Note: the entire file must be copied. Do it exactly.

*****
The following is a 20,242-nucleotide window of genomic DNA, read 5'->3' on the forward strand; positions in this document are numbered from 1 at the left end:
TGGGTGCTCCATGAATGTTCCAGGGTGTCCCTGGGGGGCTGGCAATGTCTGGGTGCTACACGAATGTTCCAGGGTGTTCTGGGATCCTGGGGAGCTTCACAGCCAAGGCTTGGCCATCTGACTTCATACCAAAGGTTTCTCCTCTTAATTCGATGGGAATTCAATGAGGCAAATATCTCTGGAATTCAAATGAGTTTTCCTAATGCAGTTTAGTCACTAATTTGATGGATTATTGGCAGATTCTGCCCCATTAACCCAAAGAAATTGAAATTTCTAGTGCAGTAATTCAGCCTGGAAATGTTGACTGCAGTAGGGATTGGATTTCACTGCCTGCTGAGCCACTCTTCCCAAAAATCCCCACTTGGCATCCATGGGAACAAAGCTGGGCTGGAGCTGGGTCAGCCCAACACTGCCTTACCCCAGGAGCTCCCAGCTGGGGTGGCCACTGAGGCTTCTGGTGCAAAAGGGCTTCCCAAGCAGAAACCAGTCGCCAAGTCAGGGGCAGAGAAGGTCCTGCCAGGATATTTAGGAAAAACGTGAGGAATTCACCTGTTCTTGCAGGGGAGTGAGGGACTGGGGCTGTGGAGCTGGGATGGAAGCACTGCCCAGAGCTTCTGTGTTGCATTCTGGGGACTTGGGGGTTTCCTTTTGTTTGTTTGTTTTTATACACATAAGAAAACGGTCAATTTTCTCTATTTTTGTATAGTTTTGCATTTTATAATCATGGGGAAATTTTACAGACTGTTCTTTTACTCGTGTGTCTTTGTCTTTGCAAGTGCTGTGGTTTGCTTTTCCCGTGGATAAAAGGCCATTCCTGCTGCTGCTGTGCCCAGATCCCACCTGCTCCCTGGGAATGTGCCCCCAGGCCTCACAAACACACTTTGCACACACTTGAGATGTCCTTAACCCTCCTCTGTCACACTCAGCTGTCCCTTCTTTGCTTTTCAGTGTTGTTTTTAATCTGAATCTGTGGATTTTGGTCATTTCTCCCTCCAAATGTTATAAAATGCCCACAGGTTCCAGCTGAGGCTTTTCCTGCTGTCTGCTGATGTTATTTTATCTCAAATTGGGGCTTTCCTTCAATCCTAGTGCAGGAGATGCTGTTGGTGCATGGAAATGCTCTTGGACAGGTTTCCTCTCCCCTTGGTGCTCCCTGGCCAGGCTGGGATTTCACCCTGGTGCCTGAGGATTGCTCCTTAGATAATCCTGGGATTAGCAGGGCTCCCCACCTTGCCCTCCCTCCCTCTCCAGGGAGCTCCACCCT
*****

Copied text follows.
The following is a 20,242-nucleotide window of genomic DNA, read 5'->3' on the forward strand; positions in this document are numbered from 1 at the left end:
TGGGTGCTCCATGAATGTTCCAGGGTGTCCCTGGGGGGCTGGCAATGTCTGGGTGCTACACGAATGTTCCAGGGTGTTCTGGGATCCTGGGGAGCTTCACAGCCAAGGCTTGGCCATCTGACTTCATACCAAAGGTTTCTCCTCTTAATTCGATGGGAATTCAATGAGGCAAATATCTCTGGAATTCAAATGAGTTTTCCTAATGCAGTTTAGTCACTAATTTGATGGATTATTGGCAGATTCTGCCCCATTAACCCAAAGAAATTGAAATTTCTAGTGCAGTAATTCAGCCTGGAAATGTTGACTGCAGTAGGGATTGGATTTCACTGCCTGCTGAGCCACTCTTCCCAAAAATCCCCACTTGGCATCCATGGGAACAAAGCTGGGCTGGAGCTGGGTCAGCCCAACACTGCCTTACCCCAGGAGCTCCCAGCTGGGGTGGCCACTGAGGCTTCTGGTGCAAAAGGGCTTCCCAAGCAGAAACCAGTCGCCAAGTCAGGGGCAGAGAAGGTCCTGCCAGGATATTTAGGAAAAACGTGAGGAATTCACCTGTTCTTGCAGGGGAGTGAGGGACTGGGGCTGTGGAGCTGGGATGGAAGCACTGCCCAGAGCTTCTGTGTTGCATTCTGGGGACTTGGGGGTTTCCTTTTGTTTGTTTGTTTTTATACACATAAGAAAACGGTCAATTTTCTCTATTTTTGTATAGTTTTGCATTTTATAATCATGGGGAAATTTTACAGACTGTTCTTTTACTCGTGTGTCTTTGTCTTTGCAAGTGCTGTGGTTTGCTTTTCCCGTGGATAAAAGGCCATTCCTGCTGCTGCTGTGCCCAGATCCCACCTGCTCCCTGGGAATGTGCCCCCAGGCCTCACAAACACACTTTGCACACACTTGAGATGTCCTTAACCCTCCTCTGTCACACTCAGCTGTCCCTTCTTTGCTTTTCAGTGTTGTTTTTAATCTGAATCTGTGGATTTTGGTCATTTCTCCCTCCAAATGTTATAAAATGCCCACAGGTTCCAGCTGAGGCTTTTCCTGCTGTCTGCTGATGTTATTTTATCTCAAATTGGGGCTTTCCTTCAATCCTAGTGCAGGAGATGCTGTTGGTGCATGGAAATGCTCTTGGACAGGTTTCCTCTCCCCTTGGTGCTCCCTGGCCAGGCTGGGATTTCACCCTGGTGCCTGAGGATTGCTCCTTAGATAATCCTGGGATTAGCAGGGCTCCCCACCTTGCCCTCCCTCCCTCTCCAGGGAGCTCCACCCT